The Nigerian Export Processing Zone Authority (NEPZA) allows duty-free import of all equipment and raw materials into its export processing zones. Up to 100 percent of production in an export processing zone may be sold domestically based on valid permits and upon payment of applicable duties. Investors in the zones are exempt from foreign exchange regulations and taxes and may freely repatriate capital. The Nigerian government also encourages private sector participation and partnership with state and local governments under the free trade zones (FTZ) program, resulting in the establishment of the Lekki FTZ (owned by Lagos State), and the Olokola FTZ (which straddles Ogun and Ondo States and is owned by those two states, the federal government, and private oil companies). Workers in FTZs may unionize but may not strike for an initial ten-year period.
Nigeria ratified the WTO Trade Facilitation Agreement (TFA) in 2016 and the Agreement entered into force in 2017. Nigeria already implements items in Category A under the TFA and has identified, but not yet implemented, its Category B and C commitments. In 2016, Nigeria requested additional technical assistance to implement and enforce its Category C commitments. (See )
Performance and Data Localization Requirements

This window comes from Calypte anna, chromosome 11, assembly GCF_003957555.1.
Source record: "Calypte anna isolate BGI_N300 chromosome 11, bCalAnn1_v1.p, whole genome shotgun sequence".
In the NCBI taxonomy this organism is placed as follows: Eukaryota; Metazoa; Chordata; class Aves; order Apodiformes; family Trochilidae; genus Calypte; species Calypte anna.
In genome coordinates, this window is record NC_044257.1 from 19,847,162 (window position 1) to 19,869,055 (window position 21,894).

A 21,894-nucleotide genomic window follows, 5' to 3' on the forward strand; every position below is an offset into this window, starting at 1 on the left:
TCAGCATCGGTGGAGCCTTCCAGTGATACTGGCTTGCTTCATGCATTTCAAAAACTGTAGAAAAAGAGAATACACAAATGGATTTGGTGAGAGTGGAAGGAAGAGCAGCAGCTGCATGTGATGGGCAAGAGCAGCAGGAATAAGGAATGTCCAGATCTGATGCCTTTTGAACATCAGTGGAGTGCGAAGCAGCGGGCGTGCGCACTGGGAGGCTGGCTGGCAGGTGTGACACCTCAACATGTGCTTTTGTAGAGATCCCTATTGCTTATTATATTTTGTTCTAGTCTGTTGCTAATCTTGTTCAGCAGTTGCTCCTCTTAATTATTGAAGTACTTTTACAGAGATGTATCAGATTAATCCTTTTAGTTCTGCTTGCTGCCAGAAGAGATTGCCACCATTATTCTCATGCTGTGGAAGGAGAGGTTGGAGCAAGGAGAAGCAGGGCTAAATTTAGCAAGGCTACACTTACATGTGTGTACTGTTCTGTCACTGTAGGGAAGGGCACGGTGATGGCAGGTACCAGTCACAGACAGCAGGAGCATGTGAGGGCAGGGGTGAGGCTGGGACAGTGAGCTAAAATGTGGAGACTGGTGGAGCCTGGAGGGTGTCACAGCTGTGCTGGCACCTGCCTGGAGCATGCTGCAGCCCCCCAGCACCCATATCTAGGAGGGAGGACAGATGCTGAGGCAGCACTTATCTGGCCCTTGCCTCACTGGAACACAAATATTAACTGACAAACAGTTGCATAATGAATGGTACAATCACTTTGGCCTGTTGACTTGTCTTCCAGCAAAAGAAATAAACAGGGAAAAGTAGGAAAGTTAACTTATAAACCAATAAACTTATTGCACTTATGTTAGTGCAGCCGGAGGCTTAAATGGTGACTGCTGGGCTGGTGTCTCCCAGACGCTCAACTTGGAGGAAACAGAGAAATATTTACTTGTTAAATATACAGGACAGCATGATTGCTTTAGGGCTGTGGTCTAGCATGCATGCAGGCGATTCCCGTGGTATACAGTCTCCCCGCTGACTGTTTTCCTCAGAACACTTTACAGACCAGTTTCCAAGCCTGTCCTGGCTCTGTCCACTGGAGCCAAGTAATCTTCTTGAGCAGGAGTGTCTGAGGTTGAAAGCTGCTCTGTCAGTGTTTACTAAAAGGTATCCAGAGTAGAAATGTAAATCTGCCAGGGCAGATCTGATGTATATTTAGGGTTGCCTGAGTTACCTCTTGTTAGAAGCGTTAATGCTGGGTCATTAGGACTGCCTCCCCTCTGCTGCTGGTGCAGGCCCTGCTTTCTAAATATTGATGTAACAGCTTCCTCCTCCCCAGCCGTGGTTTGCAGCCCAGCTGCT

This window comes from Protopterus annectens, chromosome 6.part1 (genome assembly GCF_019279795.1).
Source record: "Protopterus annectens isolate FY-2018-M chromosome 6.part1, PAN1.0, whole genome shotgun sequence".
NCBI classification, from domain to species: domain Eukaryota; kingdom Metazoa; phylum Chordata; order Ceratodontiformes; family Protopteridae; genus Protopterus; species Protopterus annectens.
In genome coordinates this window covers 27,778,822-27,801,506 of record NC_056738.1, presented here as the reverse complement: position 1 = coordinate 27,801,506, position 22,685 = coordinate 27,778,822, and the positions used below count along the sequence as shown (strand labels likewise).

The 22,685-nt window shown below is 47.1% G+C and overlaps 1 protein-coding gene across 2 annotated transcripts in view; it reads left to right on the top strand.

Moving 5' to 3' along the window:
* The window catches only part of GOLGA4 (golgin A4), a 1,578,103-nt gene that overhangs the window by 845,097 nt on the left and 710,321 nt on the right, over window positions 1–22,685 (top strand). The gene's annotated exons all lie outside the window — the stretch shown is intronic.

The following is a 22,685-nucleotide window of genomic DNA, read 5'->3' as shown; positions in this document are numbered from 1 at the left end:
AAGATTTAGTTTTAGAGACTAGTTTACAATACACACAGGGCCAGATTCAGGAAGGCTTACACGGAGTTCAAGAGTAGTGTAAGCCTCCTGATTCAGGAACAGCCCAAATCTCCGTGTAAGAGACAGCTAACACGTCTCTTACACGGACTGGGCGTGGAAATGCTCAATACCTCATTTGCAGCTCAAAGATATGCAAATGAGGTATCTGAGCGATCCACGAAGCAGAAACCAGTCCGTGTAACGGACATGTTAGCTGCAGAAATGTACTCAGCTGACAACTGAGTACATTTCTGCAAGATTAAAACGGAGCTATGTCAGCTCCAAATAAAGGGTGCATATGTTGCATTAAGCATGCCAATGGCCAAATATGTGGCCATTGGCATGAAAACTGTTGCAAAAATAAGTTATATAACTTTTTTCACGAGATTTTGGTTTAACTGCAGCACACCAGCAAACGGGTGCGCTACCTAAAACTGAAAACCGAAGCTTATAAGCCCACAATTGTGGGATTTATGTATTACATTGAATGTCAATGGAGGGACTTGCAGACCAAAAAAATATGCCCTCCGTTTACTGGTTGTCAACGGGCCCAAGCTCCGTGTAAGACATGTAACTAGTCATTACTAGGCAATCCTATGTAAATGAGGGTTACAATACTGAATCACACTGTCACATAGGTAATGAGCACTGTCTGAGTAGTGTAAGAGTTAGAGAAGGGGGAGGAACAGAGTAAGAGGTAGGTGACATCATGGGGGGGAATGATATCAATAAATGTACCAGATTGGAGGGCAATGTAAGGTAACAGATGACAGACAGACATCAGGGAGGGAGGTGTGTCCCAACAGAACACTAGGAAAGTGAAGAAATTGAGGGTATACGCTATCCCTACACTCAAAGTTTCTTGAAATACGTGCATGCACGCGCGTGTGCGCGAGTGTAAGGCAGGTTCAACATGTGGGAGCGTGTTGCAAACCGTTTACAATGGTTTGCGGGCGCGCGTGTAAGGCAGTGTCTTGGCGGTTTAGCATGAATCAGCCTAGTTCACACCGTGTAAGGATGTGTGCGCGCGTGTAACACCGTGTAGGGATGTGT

Foreign investors must register with the NIPC, incorporate as a limited liability company (private or public) with the CAC, procure appropriate business permits, and register with the Securities and Exchange Commission (when applicable) to conduct business in Nigeria. Manufacturing companies sometimes must meet local content requirements. Long-term expatriate personnel do not require work permits but are subject to needs quotas requiring them to obtain residence permits that allow salary remittances abroad. Expatriates looking to work in Nigeria on a short-term basis can either request a temporary work permit, which is usually granted for a two-month period and extendable to six months, or a business visa, if only traveling to Nigeria for the purpose of meetings, conferences, seminars, trainings, or other brief business activities. Authorities permit larger quotas for professions deemed in short supply, such as deep-water oilfield divers. U.S. companies often report problems in obtaining quota permits. The Nigerian government’s Immigration Regulations 2017 introduced additional means by which foreigners can obtain residence in Nigeria. Foreign nationals who have imported an annual minimum threshold of capital over a certain period may be issued a permanent residence permit, if the investment is not withdrawn. The Nigerian Oil and Gas Content Development Act, 2010 restricts the number of expatriate managers to five percent of the total number of personnel for companies in the oil and gas sector.